Wealth of Nations Abroad and HomeSeptember 7, 2015
These communications with leading statesmen were showing the impression that the Wealth of Nations had made in this country. Smith was receiving equally satisfactory proofs of its recognition abroad. The book had been translated into Danish in two volumes by F. Dräbye in 1779-80. Apparently, he contemplated publishing a second edition. Through a Danish friend, he asked Smith what changes he proposed in his second edition. Smith then wrote Strahan the following letter, asking him to send a copy of the second edition to Dräbye= — Dear Sir—
I think it is predestined that I shall never write to you except to ask some favour of you or to put you to some trouble. This letter is not to depart from the style of all the rest. I am a subscriber for Watt’s Copying Machine. The price is 6 guineas for the machine and 5 shillings for the packing-box. Please also send me a ream of the copying paper with all the other specimens of ink, etc. that goes with the machine. For payment of this to Mr. Woodmason, the seller, whose printed letter I have enclosed, you will herewith receive a bill of 8 Guineas payable at sight. If anything remains paying for all these, there is a tailour in Craven Street, one Heddington, an acquaintance of James M’Pherson, to whom I [Pg 358]owe some shillings, I believe under 10, certainly under 20 pay him what I owe. He is a very honest man. He will ask no more than is due. Before I left London, I had sent several times for his account, but he always put it off.
I had almost forgot I was the author of the inquiry concernig the Wealth of Nations. But some time ago, I received a letter from a friend in Denmark telling me that it had been translated into Danish by a Mr. Dreby, secretary to a new erected board of trade and Economy of Denmark. My correspondent, Mr. Holt, is an assessor of that Board. He wants me, in the name of Mr. Dreby, to know what changes I will make in a second Edition. The shortest answer to this is to send them the second edition. I propose, therefore, by this Post to desire Mr. Cadell to send three copies of the second Edition, handsomely bound and gilt, to Mr. Anker, Consul-General of Denmark. Mr. Anker is an old acquaintance. One copy is for him. The other two will be transmitted by him to Mr. Holt and Mr. Dreby. At our final settlement, I shall debit myself with these three Books. I suspect I am now almost your only customer for my own book. Let me know how it goes.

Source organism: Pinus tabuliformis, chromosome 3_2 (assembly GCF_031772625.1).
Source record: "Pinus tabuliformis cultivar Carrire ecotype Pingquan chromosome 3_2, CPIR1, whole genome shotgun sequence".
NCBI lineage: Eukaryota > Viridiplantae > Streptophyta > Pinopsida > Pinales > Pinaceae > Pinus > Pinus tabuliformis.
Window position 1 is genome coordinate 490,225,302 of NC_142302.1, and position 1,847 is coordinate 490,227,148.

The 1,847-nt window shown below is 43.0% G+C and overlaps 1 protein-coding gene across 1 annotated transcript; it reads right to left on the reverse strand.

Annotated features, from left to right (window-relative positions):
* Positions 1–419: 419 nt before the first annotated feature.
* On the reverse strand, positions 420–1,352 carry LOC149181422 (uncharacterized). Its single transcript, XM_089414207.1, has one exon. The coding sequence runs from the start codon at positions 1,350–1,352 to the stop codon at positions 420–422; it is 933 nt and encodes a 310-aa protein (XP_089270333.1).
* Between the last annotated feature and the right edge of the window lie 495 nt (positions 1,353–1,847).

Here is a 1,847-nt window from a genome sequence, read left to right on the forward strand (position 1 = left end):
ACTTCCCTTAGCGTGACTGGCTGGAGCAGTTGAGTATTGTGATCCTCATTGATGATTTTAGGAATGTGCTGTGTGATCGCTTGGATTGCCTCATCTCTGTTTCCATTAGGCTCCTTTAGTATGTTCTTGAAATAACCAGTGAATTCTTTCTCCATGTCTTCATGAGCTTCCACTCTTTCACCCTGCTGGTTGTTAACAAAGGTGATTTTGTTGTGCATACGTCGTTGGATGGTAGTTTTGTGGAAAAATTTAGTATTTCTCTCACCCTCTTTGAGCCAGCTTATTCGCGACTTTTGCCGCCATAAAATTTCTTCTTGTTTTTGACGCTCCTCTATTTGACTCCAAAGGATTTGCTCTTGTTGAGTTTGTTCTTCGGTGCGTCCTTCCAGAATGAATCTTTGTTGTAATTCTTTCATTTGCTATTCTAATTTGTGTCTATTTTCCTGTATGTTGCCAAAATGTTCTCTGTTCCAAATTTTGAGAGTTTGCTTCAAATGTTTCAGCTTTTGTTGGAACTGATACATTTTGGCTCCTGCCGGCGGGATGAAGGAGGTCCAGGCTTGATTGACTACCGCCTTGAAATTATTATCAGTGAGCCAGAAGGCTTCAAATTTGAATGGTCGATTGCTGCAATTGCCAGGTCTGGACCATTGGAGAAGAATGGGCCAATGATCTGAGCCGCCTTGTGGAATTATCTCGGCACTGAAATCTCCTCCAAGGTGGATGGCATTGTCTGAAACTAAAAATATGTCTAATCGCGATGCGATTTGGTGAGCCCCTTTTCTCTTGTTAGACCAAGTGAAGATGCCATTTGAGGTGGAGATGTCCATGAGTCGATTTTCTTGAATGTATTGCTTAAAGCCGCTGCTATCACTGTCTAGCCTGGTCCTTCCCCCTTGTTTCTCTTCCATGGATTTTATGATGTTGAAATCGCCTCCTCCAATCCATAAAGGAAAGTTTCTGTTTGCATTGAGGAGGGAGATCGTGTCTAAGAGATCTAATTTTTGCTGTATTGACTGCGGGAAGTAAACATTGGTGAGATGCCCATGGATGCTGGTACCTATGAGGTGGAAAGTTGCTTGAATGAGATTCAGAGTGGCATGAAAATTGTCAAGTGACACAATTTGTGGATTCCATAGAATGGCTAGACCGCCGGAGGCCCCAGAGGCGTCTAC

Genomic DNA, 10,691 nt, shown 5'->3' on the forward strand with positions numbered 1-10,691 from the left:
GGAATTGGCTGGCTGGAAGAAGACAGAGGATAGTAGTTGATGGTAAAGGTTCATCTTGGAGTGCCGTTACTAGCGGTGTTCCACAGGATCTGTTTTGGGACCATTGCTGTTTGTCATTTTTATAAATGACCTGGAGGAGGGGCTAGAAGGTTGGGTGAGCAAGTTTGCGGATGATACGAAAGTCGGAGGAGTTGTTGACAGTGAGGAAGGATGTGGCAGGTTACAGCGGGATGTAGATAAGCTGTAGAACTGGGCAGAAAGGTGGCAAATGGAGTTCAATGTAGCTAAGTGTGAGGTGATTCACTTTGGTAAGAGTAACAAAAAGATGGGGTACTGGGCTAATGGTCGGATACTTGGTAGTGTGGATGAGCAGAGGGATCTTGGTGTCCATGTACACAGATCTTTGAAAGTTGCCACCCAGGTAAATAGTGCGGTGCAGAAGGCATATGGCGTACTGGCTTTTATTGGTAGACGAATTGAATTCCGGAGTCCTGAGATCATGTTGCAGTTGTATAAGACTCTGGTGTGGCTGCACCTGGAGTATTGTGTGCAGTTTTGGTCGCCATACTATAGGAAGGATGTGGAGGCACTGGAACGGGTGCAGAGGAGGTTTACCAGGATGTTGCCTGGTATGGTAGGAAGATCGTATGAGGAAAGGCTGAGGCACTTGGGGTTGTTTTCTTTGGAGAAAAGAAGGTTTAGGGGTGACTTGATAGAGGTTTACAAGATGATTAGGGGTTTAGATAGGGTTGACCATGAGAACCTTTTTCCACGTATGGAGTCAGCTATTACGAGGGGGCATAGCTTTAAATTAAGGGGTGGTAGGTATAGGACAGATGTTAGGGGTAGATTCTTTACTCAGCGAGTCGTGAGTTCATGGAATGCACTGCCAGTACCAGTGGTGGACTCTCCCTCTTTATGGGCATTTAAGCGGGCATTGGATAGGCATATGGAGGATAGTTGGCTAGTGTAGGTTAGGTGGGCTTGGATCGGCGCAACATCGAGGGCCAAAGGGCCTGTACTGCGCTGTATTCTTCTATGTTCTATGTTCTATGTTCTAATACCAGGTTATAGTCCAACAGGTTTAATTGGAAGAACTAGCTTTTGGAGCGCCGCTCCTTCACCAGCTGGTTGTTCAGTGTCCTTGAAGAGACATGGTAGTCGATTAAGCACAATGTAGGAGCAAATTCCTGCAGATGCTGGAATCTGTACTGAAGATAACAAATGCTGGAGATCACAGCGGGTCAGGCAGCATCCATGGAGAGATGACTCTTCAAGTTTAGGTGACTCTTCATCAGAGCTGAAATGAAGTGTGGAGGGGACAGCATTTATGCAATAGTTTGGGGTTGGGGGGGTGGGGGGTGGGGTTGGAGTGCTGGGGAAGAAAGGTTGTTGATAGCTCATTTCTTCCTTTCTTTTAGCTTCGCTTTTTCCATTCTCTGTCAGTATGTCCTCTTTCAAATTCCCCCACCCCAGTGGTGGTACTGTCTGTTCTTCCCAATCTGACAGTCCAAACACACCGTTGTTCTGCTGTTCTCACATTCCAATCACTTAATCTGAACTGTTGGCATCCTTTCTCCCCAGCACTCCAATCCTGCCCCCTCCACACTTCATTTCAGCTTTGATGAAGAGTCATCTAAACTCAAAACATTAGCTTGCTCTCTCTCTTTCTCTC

I’m very sorry I haven’t written to your for so long. I assure you that I have the highest respect and esteem for you and for your whole family. I am, most sincerely and affectionately, ever yours, Adam Smith.
Edinburgh, Canongate, 26 Oct. 1780.
As this Danish translation has come up, it may be mentioned here that the Wealth of Nations had already been translated into several other languages. The Abbé Blavet’s French version ran through the pages of the Journal de l’Agriculture, des Commerce, des Finances, et des Arts every month from 1779 to 1780. It was then published in book form in 1781. This was not a satisfactory translation. Though it held the field for many years and went through many editions, through mere priority of occupation. In[Pg 359] 1790 a second translation appeared by Roucher and the Marquise de Condorcet. In 1802 a third, the best, by Germain Garnier. Smith’s own friend Morellet, receiving a presentation copy from the author through Lord Shelburne on its publication. He carried it to Brienne, the seat of his old Sorbonne comrade the Archbishop of Toulouse. He started to translate it there. But he tells us himself that the ex-Benedictine Abbé (Blavet), who had formerly murdered the Theory of Moral Sentiments by a bad translation, anticipated him by his equally bad translation of the Wealth of Nations; and so, adds Morellet, “poor Smith was again betrayed instead of being translated, according to the Italian proverb, Tradottore traditore.” However, Morellet still thought of= publishing his own version, offering it to the booksellers first for 100 louis-d’or and then for nothing. Many years afterwards, he asked his friend the Archbishop of Toulouse, when he had become Minister of France, for a 100 louis grant to produce it. But he was as unsuccessful with the Minister as he was with the booksellers. All the good Abbé says is that he is sure the money would have been well spent, because the translation was carefully done, and he knew the subject better than any of the other translators. Everything that was abstract in the theory of Smith’s theory was, he says, quite unintelligible in Blavet’s translation. Even in Roucher’s subsequent one, and could be read to more advantage in his own; But after a good translation was published by Garnier in 1802, the Abbé gave up giving his to the press.